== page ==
Enoobong Udo, Department of Agronomy, International Institute of Tropical Agriculture-Nigeria, Ibadan, NIGERIA, Amudalat Bolanle Olaniyan, Department of Agronomy, University of Ibadan, Ibadan, NIGERIA and Samson Ajala, Maize Improvement Programme (MIP), International Institute of Tropical Agriculture (IITA), Head-quarters., Ibadan, Nigeria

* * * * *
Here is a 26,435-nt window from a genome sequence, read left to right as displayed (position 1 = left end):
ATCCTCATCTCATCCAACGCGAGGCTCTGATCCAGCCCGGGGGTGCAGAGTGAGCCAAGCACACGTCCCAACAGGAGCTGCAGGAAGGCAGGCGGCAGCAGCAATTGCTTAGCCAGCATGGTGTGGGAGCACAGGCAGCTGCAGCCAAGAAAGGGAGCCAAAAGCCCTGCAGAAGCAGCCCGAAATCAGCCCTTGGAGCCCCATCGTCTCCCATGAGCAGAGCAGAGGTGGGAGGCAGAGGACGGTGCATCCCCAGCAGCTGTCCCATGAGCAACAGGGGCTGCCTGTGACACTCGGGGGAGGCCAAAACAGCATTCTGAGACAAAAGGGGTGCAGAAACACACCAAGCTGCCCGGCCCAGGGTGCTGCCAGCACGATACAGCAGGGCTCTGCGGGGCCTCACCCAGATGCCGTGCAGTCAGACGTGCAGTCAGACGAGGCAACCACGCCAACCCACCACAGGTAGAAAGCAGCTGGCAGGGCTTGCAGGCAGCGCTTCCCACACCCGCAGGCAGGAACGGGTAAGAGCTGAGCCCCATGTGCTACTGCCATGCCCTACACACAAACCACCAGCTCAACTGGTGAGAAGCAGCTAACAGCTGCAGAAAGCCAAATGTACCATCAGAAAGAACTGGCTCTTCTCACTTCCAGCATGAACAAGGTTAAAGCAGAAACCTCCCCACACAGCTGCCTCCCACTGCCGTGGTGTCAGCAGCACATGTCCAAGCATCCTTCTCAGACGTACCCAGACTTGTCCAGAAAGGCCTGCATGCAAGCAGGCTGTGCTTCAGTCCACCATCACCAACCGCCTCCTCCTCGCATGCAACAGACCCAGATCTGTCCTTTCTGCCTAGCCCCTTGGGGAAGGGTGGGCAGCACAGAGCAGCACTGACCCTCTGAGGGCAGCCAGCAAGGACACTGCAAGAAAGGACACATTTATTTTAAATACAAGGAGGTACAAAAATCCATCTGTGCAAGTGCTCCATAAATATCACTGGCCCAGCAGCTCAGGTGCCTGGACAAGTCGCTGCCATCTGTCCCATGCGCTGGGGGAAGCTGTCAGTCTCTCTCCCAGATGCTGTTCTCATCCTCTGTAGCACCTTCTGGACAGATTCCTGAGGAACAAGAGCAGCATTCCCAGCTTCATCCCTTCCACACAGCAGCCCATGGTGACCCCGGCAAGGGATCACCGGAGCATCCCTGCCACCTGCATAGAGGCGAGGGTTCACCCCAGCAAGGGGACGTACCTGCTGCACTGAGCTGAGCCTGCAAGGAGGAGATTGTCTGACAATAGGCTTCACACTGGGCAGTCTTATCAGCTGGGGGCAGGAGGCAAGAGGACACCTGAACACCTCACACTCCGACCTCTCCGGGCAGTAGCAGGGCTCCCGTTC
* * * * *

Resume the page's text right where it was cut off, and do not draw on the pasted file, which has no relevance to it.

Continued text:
Increase in grain yield of maize in West Africa can be achieved by developing maize varieties tolerant to low nitrogen (N) and improving soil fertility. Six maize populations were evaluated in two locations in Nigeria under low-N (45kgN/ha) and high-N (90kgN/ha) conditions to identify morphological and physiological traits that changed in genotypes that had undergone some cycles of recurrent selection for tolerance to low soil nitrogen and to determine the relationship between physiological and yield traits in both nitrogen environments. Results revealed that improved cycles of three populations displayed longer leaf area duration (LAD), larger leaf area index (LAI) and higher crop growth rate (CGR) at silking than their earlier versions at 45kgN/ha and 90kgN/ha . Net assimilation rate (NAR) increased significantly with response to selection in three out of six populations at 45kgN/ha. Significant yield changes were observed in response to selection in three populations at 45kgN/ha and four populations at 90kgN/ha, accompanied by increments in 100 grain weight in three populations and number of kernel per row in one population. Grain yield and 100 kernel weight reduced by 31% and 5% respectively in response to N-stress. Among physiological traits, only CGR and SPAD readings had significant positive relationship with grain yield under low and high nitrogen conditions. Hence, CGR and SPAD values at silking could be utilized in selecting for tolerance to low-N in maize for this region.